Beginner guitar players often find guitar strumming challenging and difficult. In this lesson, I have simplified the process of learning guitar strumming so that you start strumming the guitar easily and effectively.
What Is Guitar Strumming
Guitar strumming is a combination of up and down strokes, played on the guitar with your rhythm hand. A strum or a stroke is a sweeping action that sweeps across the guitar strings in the upward or downward direction. When you strum a guitar, your fingers or a guitar plectrum is brushing against the strings and this produces a desired sound from the guitar.
Strumming is also related to the rhythm when playing a stringed instrument. Different strumming patterns make up for different rhythms. We will learn more about rhythm and strumming patterns in this blog.
How To Strum Guitar
To strum a guitar, you typically use a guitar pick or your thumb and fingers of the strumming hand.
Follow the steps below to start strumming a guitar:-
- Hold the guitar in a proper stance. Have your strumming hand rested properly by your elbow.
- Hold your guitar pick properly.
- Now, with your strumming hand, strum the strings between the sound hole and the bridge of the guitar.
- Start with playing downstrokes. Try to play all strings equally.
- Once you are comfortable with downstrokes, try playing up stokes.
- Your strumming hand should move in a continuous, flowing motion.
Good Body Posture For Strumming
Having a good body posture is important while strumming a guitar. A good stance for playing the guitar while sitting down will have the following traits: -
- Try sitting on a stool with an upright back and no slouching forward. At all times, you should feel relaxed.
- Have your guitar resting over your leg in a balanced manner.
- Your strumming hand's elbow should be a little in front of the guitar body and be well-rested.
- Your strumming hand wrist should be resting near the bridge of the guitar and the pick should be near the sound hole.
Where To Strum On Guitar
The ideal position to strum on the guitar is near the centre of the sound hole. You can vary this position a little and strum a little towards the bridge or a little towards the neck. As you move your strumming position towards the bridge, the treble response of the guitar sound increases. As you move towards the neck, the bass response of the sound increases.
Try not to strum your guitar way too close to the bridge or even over the fretboard. This will result in an uneven sound response.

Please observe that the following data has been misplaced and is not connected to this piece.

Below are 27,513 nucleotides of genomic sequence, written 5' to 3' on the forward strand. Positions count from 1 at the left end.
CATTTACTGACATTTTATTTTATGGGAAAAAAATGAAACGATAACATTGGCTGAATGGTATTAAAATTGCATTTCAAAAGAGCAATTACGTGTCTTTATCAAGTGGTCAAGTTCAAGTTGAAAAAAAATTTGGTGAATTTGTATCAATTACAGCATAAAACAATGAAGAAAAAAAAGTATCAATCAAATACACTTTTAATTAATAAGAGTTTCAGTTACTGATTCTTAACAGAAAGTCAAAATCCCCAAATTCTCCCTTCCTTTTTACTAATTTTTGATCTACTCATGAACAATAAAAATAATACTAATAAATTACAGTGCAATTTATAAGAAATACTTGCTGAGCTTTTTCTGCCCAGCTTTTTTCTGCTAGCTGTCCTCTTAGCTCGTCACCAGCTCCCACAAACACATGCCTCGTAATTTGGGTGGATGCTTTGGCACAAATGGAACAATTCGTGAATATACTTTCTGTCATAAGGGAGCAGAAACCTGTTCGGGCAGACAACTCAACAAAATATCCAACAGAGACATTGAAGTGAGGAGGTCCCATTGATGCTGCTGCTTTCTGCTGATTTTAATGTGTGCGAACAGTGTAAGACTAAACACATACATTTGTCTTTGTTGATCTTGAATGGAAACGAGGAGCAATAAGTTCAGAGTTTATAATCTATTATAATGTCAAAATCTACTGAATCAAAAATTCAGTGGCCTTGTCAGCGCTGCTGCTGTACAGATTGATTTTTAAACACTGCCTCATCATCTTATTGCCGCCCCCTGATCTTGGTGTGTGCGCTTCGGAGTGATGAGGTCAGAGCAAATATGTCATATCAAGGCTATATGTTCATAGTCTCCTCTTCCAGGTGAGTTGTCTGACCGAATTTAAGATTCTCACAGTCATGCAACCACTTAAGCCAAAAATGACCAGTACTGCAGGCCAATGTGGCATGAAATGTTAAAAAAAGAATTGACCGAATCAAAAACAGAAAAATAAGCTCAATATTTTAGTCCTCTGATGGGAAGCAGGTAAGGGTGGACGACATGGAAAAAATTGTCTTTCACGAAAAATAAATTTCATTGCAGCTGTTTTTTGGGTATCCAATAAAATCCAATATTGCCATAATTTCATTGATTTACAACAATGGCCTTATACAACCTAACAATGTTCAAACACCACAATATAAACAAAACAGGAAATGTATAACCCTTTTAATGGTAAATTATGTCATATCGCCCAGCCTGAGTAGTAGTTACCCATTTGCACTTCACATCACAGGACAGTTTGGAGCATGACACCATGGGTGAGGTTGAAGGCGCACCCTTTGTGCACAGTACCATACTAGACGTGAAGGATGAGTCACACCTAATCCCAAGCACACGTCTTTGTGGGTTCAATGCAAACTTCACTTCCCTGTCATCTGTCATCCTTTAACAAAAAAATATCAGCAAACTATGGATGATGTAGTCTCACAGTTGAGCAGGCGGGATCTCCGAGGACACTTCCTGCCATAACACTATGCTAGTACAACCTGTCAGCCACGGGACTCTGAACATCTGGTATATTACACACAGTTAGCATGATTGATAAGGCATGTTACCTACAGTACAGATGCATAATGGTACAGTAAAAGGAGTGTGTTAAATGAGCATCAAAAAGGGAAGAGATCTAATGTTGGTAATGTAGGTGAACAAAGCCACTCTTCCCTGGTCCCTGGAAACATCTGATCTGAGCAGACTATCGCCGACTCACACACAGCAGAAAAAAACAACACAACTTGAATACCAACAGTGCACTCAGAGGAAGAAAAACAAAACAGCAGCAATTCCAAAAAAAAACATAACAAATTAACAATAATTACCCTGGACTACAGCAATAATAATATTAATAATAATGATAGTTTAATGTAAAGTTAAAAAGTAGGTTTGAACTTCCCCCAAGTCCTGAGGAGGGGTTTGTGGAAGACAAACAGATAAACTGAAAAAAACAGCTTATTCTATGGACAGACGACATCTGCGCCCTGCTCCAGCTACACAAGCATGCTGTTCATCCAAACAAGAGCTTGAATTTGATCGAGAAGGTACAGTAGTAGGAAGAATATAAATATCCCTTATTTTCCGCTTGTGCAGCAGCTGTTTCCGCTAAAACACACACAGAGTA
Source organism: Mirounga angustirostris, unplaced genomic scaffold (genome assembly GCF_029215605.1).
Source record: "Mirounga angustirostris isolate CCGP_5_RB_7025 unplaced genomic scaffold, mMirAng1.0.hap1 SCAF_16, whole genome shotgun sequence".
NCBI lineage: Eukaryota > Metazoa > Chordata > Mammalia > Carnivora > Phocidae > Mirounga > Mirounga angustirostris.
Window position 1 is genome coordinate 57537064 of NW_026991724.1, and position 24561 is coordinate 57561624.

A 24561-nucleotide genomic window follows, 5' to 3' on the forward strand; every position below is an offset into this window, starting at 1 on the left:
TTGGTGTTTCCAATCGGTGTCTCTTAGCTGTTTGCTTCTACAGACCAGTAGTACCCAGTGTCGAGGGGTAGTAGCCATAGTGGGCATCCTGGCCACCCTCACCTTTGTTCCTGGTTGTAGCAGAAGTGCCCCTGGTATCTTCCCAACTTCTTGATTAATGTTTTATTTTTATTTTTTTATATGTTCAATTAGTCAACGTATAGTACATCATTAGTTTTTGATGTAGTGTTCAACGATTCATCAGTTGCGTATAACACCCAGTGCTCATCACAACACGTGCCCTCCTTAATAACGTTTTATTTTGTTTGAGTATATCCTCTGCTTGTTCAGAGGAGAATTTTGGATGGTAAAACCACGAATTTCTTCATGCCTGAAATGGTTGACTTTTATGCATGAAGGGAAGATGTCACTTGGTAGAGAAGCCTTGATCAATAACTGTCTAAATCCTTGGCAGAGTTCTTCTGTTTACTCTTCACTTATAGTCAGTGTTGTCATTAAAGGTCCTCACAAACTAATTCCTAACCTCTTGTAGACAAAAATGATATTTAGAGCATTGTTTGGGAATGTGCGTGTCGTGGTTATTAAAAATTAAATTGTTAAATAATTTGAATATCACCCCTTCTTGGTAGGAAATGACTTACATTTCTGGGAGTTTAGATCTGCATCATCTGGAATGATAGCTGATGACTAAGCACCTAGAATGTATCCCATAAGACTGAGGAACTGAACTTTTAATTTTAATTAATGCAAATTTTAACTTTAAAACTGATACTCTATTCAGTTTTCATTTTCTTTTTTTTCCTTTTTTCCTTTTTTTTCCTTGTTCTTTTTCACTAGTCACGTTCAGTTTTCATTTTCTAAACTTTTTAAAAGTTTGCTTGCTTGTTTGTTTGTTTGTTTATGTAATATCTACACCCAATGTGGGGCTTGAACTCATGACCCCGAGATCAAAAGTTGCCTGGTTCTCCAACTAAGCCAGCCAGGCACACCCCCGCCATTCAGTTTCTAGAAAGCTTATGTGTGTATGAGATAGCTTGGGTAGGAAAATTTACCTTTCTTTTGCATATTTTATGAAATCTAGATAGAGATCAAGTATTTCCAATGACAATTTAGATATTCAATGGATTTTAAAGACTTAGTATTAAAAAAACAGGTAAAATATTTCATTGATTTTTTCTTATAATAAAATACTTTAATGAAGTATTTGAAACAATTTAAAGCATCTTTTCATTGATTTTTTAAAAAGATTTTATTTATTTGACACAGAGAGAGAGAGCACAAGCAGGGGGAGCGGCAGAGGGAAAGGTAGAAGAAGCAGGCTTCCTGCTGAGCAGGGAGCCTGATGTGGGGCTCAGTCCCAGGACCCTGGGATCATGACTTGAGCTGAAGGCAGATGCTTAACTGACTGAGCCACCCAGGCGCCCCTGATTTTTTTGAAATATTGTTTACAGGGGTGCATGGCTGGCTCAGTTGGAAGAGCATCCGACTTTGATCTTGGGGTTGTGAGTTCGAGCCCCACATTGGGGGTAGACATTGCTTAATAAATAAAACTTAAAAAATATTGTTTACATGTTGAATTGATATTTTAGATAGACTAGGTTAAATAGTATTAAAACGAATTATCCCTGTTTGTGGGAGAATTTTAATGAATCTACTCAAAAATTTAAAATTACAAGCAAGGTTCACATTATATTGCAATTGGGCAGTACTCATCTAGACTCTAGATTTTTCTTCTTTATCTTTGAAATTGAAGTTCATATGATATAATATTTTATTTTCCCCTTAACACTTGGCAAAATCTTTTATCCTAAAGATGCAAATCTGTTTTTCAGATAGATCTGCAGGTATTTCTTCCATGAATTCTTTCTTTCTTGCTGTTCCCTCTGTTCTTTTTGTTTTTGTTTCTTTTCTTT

How To Play Downstrokes
A downstroke is played when you brush the guitar strings while sweeping your strumming hand from the sixth string towards the first string. It is a downward motion of the strumming hand (towards the floor) and comes naturally while strumming.
While playing a downstroke, try strumming all the strings equally. Producing a resonating, balanced tone.
How To Play Upstrokes
An upstroke is played when you brush the guitar strings while sweeping your strumming hand from the first string towards the sixth string. The upstroke is an upward motion of the hand(towards the roof) and will require a little practice to get used to.
While playing an upstroke, try hitting just the treble strings of your guitar, i.e., the first three or four strings. An upstroke need not hit all the six strings on the guitar. Up stokes are generally gentle and produce a subtle sound.
What Are Guitar Strumming Patterns
Strumming patterns are different repeating combinations of up and down strokes, played to different time signatures. Different strumming patterns lead to different rhythms and feel. To play a particular rhythm on a stringed instrument, you play a particular strumming pattern.
One can make hundreds of different strumming patterns. Still, for beginners, the very basic strumming pattern that everyone starts with is playing a downstroke on every downbeat. i.e., counting 1,2,3,4 and playing a downstroke on all four beats.
To understand counting, downbeat and upbeat better, I suggest you first read and understand how to count rhythm in music.
How To Read Guitar Strumming Patterns
A downstroke is denoted by a down arrow or an “inverted U” symbol or "D". An upstroke is denoted by an up arrow or a "V" Symbol or letter "U"